The most popular approach is to use JavaScript Date class (e.g. Date.getTime()), it can be found in many StackOverflow answers. However, it has several disadvantages such as limitation to milliseconds (hard to measure functions executing for a fraction of a millisecond) and a vulnerability to a clock drifts, this means new Date() relies on the system clock. For instance, if your system clock gets adjusted by an automatic clock adjustment job (which happens regularly in operating systems, google for the “NTP” phrase), the elapsed time between measures may not be correct.

So, to measure time we will be using high-resolution Node.js timer. Let’s add a call to capture the time at the start point of a request-response cycle and calculate the diff at the end point of the request-response cycle. I created a small helper function getDurationInMilliseconds to translate high resolution results to milliseconds. Check the modified middleware code below.

const getDurationInMilliseconds = (start) => {
    const NS_PER_SEC = 1e9
    const NS_TO_MS = 1e6
    const diff = process.hrtime(start)

    return (diff[0] * NS_PER_SEC + diff[1]) / NS_TO_MS
}

app.use((req, res, next) => {
    console.log(`${req.method} ${req.originalUrl} [STARTED]`)
    const start = process.hrtime()

    res.on('finish', () => {            
        const durationInMilliseconds = getDurationInMilliseconds (start)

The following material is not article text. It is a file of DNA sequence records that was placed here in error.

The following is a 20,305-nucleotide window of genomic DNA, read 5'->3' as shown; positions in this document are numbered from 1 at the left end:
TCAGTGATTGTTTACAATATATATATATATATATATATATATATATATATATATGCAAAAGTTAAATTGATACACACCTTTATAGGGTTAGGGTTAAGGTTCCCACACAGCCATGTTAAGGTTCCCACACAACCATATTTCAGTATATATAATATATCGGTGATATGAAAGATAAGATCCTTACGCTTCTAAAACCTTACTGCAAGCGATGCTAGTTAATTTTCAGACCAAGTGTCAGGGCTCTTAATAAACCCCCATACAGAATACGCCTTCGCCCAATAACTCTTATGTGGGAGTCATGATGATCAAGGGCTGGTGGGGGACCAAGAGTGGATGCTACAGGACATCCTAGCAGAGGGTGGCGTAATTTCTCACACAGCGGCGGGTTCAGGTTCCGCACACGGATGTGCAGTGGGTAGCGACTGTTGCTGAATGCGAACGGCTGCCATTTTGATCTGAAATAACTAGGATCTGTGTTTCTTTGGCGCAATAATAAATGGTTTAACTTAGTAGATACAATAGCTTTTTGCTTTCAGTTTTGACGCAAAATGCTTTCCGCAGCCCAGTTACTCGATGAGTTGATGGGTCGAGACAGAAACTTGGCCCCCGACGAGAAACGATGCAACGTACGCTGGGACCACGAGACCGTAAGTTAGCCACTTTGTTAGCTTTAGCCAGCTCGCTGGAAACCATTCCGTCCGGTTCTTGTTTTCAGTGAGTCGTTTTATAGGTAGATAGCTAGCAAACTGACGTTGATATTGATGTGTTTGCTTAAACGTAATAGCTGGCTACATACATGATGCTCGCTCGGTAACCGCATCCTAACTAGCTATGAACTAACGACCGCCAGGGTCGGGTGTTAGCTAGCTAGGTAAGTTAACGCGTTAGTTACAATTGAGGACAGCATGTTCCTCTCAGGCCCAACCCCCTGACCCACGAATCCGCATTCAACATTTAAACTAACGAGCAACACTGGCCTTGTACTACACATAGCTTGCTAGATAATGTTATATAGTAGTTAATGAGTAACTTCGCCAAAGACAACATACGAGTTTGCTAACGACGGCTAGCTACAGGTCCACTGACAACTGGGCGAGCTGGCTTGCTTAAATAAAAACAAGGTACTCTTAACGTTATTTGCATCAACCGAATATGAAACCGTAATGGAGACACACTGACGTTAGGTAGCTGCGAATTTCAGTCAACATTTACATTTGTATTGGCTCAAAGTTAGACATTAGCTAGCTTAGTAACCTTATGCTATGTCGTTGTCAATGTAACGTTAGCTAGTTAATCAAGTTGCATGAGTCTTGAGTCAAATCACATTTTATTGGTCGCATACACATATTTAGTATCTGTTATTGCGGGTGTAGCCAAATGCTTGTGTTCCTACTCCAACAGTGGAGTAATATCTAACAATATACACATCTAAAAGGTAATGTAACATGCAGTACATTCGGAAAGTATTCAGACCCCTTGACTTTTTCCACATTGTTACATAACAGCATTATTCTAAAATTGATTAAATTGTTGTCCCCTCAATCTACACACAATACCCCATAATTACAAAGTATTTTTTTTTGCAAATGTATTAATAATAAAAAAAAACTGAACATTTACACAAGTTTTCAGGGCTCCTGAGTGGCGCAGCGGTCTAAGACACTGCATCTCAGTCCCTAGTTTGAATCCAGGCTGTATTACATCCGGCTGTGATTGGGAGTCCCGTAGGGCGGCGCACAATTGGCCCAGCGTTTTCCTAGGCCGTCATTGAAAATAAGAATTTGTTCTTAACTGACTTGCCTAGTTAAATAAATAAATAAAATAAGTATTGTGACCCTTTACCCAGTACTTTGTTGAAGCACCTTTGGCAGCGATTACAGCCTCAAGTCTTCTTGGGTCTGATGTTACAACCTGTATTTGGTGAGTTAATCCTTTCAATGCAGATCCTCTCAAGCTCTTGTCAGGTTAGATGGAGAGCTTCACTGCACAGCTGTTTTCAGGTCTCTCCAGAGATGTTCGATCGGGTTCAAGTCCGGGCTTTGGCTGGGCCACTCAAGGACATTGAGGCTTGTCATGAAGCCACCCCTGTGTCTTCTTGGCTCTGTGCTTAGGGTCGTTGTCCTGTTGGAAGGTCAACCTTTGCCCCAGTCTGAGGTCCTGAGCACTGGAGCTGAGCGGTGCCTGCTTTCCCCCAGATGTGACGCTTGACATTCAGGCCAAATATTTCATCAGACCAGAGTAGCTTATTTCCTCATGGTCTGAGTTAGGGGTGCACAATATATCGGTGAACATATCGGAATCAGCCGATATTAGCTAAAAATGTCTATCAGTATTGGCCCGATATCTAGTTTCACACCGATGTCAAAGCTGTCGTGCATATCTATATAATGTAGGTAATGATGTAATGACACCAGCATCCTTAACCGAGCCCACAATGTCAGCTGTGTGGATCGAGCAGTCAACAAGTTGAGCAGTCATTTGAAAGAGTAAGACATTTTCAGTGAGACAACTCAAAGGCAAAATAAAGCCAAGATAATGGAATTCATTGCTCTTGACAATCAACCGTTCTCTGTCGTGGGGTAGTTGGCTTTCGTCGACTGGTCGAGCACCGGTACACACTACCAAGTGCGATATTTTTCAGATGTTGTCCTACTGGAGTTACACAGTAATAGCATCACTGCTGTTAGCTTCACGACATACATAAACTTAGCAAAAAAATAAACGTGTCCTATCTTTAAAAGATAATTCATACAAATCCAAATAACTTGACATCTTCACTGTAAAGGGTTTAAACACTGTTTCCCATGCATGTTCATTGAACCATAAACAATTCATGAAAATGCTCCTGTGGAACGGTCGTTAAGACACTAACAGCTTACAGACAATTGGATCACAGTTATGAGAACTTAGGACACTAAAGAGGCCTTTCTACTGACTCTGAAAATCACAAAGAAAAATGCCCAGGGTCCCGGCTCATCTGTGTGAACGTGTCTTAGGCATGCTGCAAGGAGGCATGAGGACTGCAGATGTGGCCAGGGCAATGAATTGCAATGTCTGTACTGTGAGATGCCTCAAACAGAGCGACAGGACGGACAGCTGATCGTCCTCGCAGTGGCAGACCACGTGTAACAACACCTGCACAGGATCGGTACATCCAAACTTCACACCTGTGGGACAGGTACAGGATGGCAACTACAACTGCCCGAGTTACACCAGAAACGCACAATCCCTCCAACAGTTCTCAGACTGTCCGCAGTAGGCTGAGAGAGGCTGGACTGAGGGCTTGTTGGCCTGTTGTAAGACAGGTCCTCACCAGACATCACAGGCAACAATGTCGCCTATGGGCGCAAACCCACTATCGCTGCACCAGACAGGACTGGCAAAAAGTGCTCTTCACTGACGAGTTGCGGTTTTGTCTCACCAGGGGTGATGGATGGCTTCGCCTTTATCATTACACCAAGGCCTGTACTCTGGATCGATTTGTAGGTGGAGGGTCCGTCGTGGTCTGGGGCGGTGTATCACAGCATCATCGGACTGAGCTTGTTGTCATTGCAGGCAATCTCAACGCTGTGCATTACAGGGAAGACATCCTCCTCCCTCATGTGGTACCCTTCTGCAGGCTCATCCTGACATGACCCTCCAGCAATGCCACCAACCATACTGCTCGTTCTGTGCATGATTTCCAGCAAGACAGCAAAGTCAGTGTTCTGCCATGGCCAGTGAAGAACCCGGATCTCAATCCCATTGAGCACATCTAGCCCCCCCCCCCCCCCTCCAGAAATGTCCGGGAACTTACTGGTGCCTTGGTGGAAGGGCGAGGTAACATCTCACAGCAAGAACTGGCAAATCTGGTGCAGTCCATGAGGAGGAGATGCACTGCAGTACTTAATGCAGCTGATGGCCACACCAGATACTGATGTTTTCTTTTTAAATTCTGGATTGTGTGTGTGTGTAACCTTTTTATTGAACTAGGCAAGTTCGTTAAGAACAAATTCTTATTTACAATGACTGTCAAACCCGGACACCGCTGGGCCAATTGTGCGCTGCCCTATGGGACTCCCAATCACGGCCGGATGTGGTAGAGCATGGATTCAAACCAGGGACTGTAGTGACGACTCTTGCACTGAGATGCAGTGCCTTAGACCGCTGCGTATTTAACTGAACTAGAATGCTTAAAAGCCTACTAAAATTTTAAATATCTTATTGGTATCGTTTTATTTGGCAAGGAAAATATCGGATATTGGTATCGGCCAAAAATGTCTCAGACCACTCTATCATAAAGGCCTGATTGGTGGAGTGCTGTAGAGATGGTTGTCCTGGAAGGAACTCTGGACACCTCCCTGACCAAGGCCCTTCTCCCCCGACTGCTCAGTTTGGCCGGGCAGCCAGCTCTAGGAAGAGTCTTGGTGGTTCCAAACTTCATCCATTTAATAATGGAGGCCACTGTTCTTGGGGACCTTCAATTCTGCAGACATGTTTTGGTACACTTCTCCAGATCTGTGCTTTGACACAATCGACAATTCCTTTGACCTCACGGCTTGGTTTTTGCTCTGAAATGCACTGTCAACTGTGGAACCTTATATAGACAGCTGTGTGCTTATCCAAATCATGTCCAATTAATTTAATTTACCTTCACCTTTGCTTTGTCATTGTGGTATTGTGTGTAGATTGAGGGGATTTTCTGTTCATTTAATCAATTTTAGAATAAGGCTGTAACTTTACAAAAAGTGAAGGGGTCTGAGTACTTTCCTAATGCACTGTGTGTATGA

console.log(`${req.method} ${req.originalUrl} [FINISHED] ${durationInMilliseconds .toLocaleString()} ms`)
    })

    res.on('close', () => {
        const durationInMilliseconds = getDurationInMilliseconds (start)
        console.log(`${req.method} ${req.originalUrl} [CLOSED] ${durationInMilliseconds .toLocaleString()} ms`)
    })

    next()
})

The results:

> curl localhost:3000/fast
GET /fast [FINISHED] 6.951 ms

> curl localhost:3000/slow
GET /slow [FINISHED] 10,007.288 ms

Sum up

That’s it. We created a middleware that captures all the requests and logs the duration of every request with the nanosecond precision. The full code of this sample app you can find on this GitHub page. Also if you’re interested in a Node.js middleware and request capturing I recommend you to read my previous post Counting requests in your Node.js + Express application

Stay tuned!